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John Singleton Copley's Mrs Richard Skinner (Dorothy Wendell)

Emily B. Collins, MPhil
Arch Facial Plast Surg. 2012;14(3):228-229. doi:10.1001/archfacial.2012.247.
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John Singleton Copley is one of the first great artists America produced. When Copley was at the height of his popularity, there was a lack of appreciation for painting in an America that still hung on to its puritanical roots, especially in Copley's hometown of Boston, Massachusetts. His parents were Irish immigrants who came to the United States in 1736. Copley was born 2 years later, and his father died shortly after that.1(p4) Copley's mother remarried to a man named Peter Pelham. Pelham made a living running a school that taught dancing and threw parties, which caused the pious members of Boston's upper crust to look down their noses at him. In addition to running the school, Pelham also supplemented his income by making mezzotints after portraits of important citizens as well as other works of art. Pelham had had a reputation in England as an engraver before he came to the Colonies and was one of the first talented printmakers to settle in Boston.1(p9) Pelham taught Copley about engraving as well as art history. John Smithbert was also making a living in Boston at the time as one of the only portrait painters in town. Smithbert seems to have been a friend of Pelham and must have also tutored Copley in drawing and engraving. Copley would later write that the copies that Smithbert had made that he had studied as a child were “inaccurate, miscolored [sic], and badly drawn.”1(pp14-15)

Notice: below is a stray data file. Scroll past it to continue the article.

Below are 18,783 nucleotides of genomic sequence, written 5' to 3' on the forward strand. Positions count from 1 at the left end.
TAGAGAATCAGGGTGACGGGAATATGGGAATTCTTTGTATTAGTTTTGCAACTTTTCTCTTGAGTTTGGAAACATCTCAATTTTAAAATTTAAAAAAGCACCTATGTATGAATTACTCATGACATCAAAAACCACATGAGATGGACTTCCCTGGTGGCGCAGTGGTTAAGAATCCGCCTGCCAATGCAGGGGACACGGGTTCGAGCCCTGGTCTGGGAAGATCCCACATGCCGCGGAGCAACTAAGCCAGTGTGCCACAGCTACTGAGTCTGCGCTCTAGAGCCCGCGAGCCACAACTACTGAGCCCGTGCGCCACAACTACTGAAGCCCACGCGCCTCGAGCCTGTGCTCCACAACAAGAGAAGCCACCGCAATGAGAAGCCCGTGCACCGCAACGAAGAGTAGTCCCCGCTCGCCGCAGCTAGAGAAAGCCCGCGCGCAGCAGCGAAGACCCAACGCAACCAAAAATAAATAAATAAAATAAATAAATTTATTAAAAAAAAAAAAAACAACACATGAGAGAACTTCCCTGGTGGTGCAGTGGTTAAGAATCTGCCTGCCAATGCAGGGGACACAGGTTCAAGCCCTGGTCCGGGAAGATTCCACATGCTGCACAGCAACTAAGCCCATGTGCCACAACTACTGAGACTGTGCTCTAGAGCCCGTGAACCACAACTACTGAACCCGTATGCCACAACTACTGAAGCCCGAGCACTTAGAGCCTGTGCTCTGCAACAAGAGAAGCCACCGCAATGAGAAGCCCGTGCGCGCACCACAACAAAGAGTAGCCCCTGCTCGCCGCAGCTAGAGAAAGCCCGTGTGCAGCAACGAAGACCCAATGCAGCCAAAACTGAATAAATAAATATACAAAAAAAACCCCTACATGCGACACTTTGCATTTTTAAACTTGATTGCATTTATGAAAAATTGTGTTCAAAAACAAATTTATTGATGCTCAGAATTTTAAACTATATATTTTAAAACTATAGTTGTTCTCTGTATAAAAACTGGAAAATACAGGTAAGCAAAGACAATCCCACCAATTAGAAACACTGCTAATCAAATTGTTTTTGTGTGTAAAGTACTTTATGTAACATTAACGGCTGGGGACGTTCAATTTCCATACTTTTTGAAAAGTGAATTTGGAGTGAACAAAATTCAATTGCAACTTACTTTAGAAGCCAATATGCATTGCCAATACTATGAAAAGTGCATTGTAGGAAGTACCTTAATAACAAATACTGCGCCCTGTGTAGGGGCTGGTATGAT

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John Singleton Copley, 1738-1815. Mrs Richard Skinner (Dorothy Wendell), 1772. Oil on canvas. 39¾ x 30½ in. Museum of Fine Arts, Boston, Massachusetts. Bequest of Mrs Martin Brimmer, 06.2428.

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